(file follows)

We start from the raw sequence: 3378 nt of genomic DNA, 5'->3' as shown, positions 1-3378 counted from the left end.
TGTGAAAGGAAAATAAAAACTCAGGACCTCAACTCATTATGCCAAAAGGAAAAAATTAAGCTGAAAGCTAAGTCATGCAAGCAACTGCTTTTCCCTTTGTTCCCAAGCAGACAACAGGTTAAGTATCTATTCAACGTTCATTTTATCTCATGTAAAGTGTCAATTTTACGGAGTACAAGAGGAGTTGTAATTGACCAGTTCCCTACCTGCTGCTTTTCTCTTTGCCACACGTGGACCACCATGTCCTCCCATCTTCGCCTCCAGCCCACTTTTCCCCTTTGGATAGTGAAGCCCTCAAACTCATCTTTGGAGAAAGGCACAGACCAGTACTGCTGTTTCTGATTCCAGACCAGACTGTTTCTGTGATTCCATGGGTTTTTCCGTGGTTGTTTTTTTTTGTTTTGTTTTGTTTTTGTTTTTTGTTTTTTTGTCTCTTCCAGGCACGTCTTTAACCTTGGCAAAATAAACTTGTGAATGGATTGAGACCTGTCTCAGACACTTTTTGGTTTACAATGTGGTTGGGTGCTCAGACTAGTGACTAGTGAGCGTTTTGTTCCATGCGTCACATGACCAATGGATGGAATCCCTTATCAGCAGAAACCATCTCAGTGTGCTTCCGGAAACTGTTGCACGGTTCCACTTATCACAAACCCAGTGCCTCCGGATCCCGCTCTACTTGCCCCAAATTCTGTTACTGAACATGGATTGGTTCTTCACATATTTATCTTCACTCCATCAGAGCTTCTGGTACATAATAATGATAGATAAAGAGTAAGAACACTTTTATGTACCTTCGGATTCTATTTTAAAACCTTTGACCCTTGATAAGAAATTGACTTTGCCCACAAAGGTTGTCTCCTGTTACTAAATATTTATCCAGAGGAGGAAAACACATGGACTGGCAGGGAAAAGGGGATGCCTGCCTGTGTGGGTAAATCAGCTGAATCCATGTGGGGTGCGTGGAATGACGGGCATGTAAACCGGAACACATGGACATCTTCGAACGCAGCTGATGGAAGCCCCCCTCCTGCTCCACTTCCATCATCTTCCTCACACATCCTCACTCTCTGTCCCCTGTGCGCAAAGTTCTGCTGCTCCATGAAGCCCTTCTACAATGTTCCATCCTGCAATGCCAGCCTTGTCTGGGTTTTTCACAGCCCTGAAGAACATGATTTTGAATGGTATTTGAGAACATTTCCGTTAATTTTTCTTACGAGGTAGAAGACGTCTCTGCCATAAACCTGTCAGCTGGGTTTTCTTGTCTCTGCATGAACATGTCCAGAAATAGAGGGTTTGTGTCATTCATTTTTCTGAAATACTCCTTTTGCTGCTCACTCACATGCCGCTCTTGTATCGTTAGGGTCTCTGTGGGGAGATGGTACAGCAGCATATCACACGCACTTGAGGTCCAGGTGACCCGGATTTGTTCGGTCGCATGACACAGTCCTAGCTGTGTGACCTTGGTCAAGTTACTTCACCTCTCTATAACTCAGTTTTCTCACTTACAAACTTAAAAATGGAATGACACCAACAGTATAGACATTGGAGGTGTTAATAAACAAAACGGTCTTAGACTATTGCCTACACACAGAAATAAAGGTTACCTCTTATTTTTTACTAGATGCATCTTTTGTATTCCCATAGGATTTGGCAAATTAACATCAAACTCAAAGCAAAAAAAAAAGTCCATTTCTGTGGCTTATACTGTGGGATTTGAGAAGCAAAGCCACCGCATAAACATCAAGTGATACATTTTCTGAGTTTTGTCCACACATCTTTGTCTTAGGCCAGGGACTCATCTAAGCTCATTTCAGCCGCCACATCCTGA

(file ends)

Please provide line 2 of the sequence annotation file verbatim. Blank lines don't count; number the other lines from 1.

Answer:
TGTGAAAGGAAAATAAAAACTCAGGACCTCAACTCATTATGCCAAAAGGAAAAAATTAAGCTGAAAGCTAAGTCATGCAAGCAACTGCTTTTCCCTTTGTTCCCAAGCAGACAACAGGTTAAGTATCTATTCAACGTTCATTTTATCTCATGTAAAGTGTCAATTTTACGGAGTACAAGAGGAGTTGTAATTGACCAGTTCCCTACCTGCTGCTTTTCTCTTTGCCACACGTGGACCACCATGTCCTCCCATCTTCGCCTCCAGCCCACTTTTCCCCTTTGGATAGTGAAGCCCTCAAACTCATCTTTGGAGAAAGGCACAGACCAGTACTGCTGTTTCTGATTCCAGACCAGACTGTTTCTGTGATTCCATGGGTTTTTCCGTGGTTGTTTTTTTTTGTTTTGTTTTGTTTTTGTTTTTTGTTTTTTTGTCTCTTCCAGGCACGTCTTTAACCTTGGCAAAATAAACTTGTGAATGGATTGAGACCTGTCTCAGACACTTTTTGGTTTACAATGTGGTTGGGTGCTCAGACTAGTGACTAGTGAGCGTTTTGTTCCATGCGTCACATGACCAATGGATGGAATCCCTTATCAGCAGAAACCATCTCAGTGTGCTTCCGGAAACTGTTGCACGGTTCCACTTATCACAAACCCAGTGCCTCCGGATCCCGCTCTACTTGCCCCAAATTCTGTTACTGAACATGGATTGGTTCTTCACATATTTATCTTCACTCCATCAGAGCTTCTGGTACATAATAATGATAGATAAAGAGTAAGAACACTTTTATGTACCTTCGGATTCTATTTTAAAACCTTTGACCCTTGATAAGAAATTGACTTTGCCCACAAAGGTTGTCTCCTGTTACTAAATATTTATCCAGAGGAGGAAAACACATGGACTGGCAGGGAAAAGGGGATGCCTGCCTGTGTGGGTAAATCAGCTGAATCCATGTGGGGTGCGTGGAATGACGGGCATGTAAACCGGAACACATGGACATCTTCGAACGCAGCTGATGGAAGCCCCCCTCCTGCTCCACTTCCATCATCTTCCTCACACATCCTCACTCTCTGTCCCCTGTGCGCAAAGTTCTGCTGCTCCATGAAGCCCTTCTACAATGTTCCATCCTGCAATGCCAGCCTTGTCTGGGTTTTTCACAGCCCTGAAGAACATGATTTTGAATGGTATTTGAGAACATTTCCGTTAATTTTTCTTACGAGGTAGAAGACGTCTCTGCCATAAACCTGTCAGCTGGGTTTTCTTGTCTCTGCATGAACATGTCCAGAAATAGAGGGTTTGTGTCATTCATTTTTCTGAAATACTCCTTTTGCTGCTCACTCACATGCCGCTCTTGTATCGTTAGGGTCTCTGTGGGGAGATGGTACAGCAGCATATCACACGCACTTGAGGTCCAGGTGACCCGGATTTGTTCGGTCGCATGACACAGTCCTAGCTGTGTGACCTTGGTCAAGTTACTTCACCTCTCTATAACTCAGTTTTCTCACTTACAAACTTAAAAATGGAATGACACCAACAGTATAGACATTGGAGGTGTTAATAAACAAAACGGTCTTAGACTATTGCCTACACACAGAAATAAAGGTTACCTCTTATTTTTTACTAGATGCATCTTTTGTATTCCCATAGGATTTGGCAAATTAACATCAAACTCAAAGCAAAAAAAAAAGTCCATTTCTGTGGCTTATACTGTGGGATTTGAGAAGCAAAGCCACCGCATAAACATCAAGTGATACATTTTCTGAGTTTTGTCCACACATCTTTGTCTTAGGCCAGGGACTCATCTAAGCTCATTTCAGCCGCCACATCCTGA